Halifax regional councillors have finalized the municipal budget with a 4.6% increase to the average property tax bill, including 3% for climate action.
During their virtual budget committee meeting on Tuesday, councillors voted 14-3 in favour of the 2022-2023 budget. Councillors David Hendsbee, Trish Purdy, and Paul Russell voted no.
Councillors all but finalized the budget last month, when they voted to add millions from its budget adjustment list. That included funding for the new Art Gallery of Nova Scotia, more city planning staff, and free transit this summer to help Haligonians “get back out there,” as Premier Tim Houston and his communicators might put it.
The approved budget will see the municipal portion of the average residential property tax bill, based on the average taxable assessment of $270,000, rise from $2,050 to $2,144 — $94, or 4.6%. That increase accounts for rising property values; the residential tax rate will actually fall from $0.813 per $100 of taxable value to $0.794.
The average commercial tax bill, based on the average assessment of $1,462,000, will rise from $43,406 to $45,395 — $1,989, also 4.6%. Unlike the residential rate, the commercial rate is rising from $2.953 per $100 of taxable value to $3.105.
The approved operating budget is about $1.1 billion, including $925.7 million in municipal spending, and the capital budget is about $319 million.
Included in the spending is millions for climate action, in line with HRM’s plan, HalifACT 2050, like electric buses and fleet vehicles and building retrofits. Those projects are funded by a 3% increase to the average property bill, $0.023 on the rate.
It was originally part of a 5.9% recommended increase to the average tax bill, and councillors debated whether it should be broken out separately, as recommended by staff. They ultimately decided to move forward with the plan to list that $0.023 separately on tax bills, much like transit taxes.
But the climate action tax was the sticking point for Purdy, who has previously argued HRM is powerless to effect climate change. On Tuesday, she argued residents can’t afford the 3%.
“This is not the right time. I remember back in November feeling that this proposed tax increase was tone deaf to the needs of many of our residents and small business owners. If that was even remotely true then, it is certainly even more so now,” Purdy said.
“I am quite honestly surprised that I seem to be the only one who’s really concerned about the timing of this. It seems as if we are moving full steam ahead as if we were business as usual. I have spent this whole budget season agonizing. It makes me sick to my stomach. I’ve lost sleep … I have listened to the arguments for this tax. I admire the intelligence of the voices who have contributed to this discussion. However, when I step outside of this bubble, like to the grocery store or to the gas station, I do not see business as usual. We are not business as usual.”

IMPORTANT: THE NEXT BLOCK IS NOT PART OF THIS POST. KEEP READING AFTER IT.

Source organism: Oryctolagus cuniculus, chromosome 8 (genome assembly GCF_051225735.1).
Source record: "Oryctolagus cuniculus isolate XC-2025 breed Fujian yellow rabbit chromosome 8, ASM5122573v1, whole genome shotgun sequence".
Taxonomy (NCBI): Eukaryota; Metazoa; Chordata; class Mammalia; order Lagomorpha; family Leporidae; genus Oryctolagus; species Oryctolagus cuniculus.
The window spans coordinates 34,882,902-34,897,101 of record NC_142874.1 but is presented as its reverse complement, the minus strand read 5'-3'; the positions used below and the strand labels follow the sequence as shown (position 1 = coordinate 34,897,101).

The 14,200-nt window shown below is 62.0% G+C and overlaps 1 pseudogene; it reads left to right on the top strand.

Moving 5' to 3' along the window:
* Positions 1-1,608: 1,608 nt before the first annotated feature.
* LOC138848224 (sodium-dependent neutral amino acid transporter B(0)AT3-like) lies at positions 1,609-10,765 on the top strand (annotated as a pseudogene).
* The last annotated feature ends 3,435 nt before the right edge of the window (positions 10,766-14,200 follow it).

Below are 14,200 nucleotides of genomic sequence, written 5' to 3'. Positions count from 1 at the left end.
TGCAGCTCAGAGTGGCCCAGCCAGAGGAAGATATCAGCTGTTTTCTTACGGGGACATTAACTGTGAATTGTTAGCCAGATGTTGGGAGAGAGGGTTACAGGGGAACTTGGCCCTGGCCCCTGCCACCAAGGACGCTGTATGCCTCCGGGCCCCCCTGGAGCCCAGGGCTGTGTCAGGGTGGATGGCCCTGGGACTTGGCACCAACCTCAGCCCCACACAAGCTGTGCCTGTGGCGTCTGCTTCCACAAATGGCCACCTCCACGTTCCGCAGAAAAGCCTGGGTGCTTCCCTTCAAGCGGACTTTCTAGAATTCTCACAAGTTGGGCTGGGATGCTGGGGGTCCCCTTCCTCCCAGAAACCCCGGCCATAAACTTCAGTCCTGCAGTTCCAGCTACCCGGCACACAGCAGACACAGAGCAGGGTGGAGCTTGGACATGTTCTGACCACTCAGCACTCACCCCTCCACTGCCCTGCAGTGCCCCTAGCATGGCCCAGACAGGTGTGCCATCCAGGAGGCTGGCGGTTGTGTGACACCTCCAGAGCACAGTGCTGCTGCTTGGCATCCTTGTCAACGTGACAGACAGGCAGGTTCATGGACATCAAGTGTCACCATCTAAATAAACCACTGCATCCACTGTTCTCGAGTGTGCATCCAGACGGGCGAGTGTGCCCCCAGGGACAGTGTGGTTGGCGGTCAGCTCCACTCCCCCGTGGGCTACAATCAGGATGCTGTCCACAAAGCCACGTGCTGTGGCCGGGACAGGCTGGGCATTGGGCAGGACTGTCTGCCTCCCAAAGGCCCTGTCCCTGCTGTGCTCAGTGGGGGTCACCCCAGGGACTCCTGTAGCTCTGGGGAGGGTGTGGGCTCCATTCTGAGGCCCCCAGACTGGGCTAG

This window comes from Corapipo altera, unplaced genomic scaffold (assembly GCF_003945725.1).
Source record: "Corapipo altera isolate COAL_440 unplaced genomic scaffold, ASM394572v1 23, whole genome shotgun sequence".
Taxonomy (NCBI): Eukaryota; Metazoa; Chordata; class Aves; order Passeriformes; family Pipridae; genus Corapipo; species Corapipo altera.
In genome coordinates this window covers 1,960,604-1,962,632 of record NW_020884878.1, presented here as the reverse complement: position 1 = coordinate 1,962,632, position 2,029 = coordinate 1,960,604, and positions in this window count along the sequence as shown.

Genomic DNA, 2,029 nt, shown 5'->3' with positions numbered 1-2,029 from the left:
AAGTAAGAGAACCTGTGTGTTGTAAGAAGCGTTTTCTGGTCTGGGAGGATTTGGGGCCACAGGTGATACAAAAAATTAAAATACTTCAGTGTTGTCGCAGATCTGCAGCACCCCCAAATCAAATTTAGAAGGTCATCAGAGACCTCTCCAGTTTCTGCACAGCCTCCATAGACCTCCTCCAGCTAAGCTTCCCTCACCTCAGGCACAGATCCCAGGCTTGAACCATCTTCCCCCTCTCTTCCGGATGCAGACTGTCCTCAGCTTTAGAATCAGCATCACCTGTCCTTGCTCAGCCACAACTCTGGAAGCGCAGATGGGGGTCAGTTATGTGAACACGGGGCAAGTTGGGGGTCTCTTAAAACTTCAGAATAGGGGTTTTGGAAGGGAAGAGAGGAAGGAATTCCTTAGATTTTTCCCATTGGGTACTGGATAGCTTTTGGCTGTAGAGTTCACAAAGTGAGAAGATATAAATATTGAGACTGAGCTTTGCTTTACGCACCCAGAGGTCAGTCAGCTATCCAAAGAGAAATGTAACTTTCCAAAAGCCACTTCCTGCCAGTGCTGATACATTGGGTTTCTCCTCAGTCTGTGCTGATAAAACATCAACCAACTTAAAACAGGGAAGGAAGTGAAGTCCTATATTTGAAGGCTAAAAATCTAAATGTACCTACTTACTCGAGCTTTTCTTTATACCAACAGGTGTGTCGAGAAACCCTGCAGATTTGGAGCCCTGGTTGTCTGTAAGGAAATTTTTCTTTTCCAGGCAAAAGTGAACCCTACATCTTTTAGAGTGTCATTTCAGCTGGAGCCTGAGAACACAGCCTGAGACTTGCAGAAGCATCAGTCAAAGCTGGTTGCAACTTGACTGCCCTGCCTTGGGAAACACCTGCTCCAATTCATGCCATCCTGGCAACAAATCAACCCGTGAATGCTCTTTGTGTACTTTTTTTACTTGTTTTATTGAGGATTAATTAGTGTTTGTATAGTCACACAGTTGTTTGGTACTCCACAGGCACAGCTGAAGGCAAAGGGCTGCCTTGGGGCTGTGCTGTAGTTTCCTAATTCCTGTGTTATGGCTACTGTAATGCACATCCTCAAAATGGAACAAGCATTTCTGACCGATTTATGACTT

Coun. Sam Austin responded to Purdy’s comments.
“It’s business as usual as a civilization that has gotten us ourselves into this awful mess in the first place,” he said of the climate crisis.
“We opted to press the snooze button over and over and over on this issue. And now the science is screaming loud and clear.”
Acknowledging that other councillors wouldn’t support a cut to the climate tax, Purdy made an attempt to cut elsewhere, from items added from the budget adjustment list.
Purdy proposed to cut $250,000 in funding for Halifax Public Libraries’ programming to help people following the ongoing pandemic and $924,700 to hire more planning staff, and she proposed to cut the funding for the new art gallery from $7 million over 10 years to $3 million.
Those cuts would’ve reduced the average tax bill hike from 4.6% to 4.4%, but the move would’ve required a vote against the main budget. Purdy’s colleagues showed no appetite to follow along, and the main motion passed.
Councillors did explore another option to bring the average tax bill increase down to 4.4%. When it announced nine special planning areas last month, the provincial government also gave the municipality $2.3 million to study those areas. That money more than offsets $1.25 million added to the budget for the same purpose.
Municipal staff recommended simply leaving the money in the budget as a contingency, but told councillors they could use the money to lower the tax rate. It wasn’t recommended, as the city’s finance staff always urge councillors not to use one-time cash for ongoing expenses.
Mayor Mike Savage argued that because the money came in after council had finalized the budget adjustment list, it should be used to partially offset the tax hike.
“That money came to us since we last met, and it is for something already in the budget, I think it should go to reduce the tax rate by the small amount it does,” he said.
Savage would’ve had to convince his colleagues to defeat the overall budget to pass the reduction, and he opted instead to vote for the 4.6% average increase.
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